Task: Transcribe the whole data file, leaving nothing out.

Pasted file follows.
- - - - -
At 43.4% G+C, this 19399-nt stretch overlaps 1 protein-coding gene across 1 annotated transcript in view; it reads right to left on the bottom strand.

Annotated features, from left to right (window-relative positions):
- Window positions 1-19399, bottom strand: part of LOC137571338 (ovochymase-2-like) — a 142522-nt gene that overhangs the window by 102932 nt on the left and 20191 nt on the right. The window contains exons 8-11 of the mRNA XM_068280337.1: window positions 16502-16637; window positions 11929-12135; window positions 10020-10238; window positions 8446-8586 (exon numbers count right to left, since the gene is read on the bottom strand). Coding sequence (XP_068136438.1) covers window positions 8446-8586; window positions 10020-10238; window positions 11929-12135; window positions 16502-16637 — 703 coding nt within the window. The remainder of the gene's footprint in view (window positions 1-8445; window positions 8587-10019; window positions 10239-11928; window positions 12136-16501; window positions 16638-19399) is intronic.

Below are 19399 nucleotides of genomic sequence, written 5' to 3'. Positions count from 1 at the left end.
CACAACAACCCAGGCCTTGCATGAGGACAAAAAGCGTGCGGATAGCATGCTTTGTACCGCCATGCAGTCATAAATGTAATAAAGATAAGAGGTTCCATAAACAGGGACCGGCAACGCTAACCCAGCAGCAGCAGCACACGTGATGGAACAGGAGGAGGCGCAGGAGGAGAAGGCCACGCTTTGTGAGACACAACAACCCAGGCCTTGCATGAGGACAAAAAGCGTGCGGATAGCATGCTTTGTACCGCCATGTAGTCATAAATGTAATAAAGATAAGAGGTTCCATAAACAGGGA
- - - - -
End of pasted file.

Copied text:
At 43.4% G+C, this 19399-nt stretch overlaps 1 protein-coding gene across 1 annotated transcript in view; it reads right to left on the bottom strand.

Annotated features, from left to right (window-relative positions):
- Window positions 1-19399, bottom strand: part of LOC137571338 (ovochymase-2-like) — a 142522-nt gene that overhangs the window by 102932 nt on the left and 20191 nt on the right. The window contains exons 8-11 of the mRNA XM_068280337.1: window positions 16502-16637; window positions 11929-12135; window positions 10020-10238; window positions 8446-8586 (exon numbers count right to left, since the gene is read on the bottom strand). Coding sequence (XP_068136438.1) covers window positions 8446-8586; window positions 10020-10238; window positions 11929-12135; window positions 16502-16637 — 703 coding nt within the window. The remainder of the gene's footprint in view (window positions 1-8445; window positions 8587-10019; window positions 10239-11928; window positions 12136-16501; window positions 16638-19399) is intronic.

Below are 19399 nucleotides of genomic sequence, written 5' to 3'. Positions count from 1 at the left end.
CACAACAACCCAGGCCTTGCATGAGGACAAAAAGCGTGCGGATAGCATGCTTTGTACCGCCATGCAGTCATAAATGTAATAAAGATAAGAGGTTCCATAAACAGGGACCGGCAACGCTAACCCAGCAGCAGCAGCACACGTGATGGAACAGGAGGAGGCGCAGGAGGAGAAGGCCACGCTTTGTGAGACACAACAACCCAGGCCTTGCATGAGGACAAAAAGCGTGCGGATAGCATGCTTTGTACCGCCATGTAGTCATAAATGTAATAAAGATAAGAGGTTCCATAAACAGGGA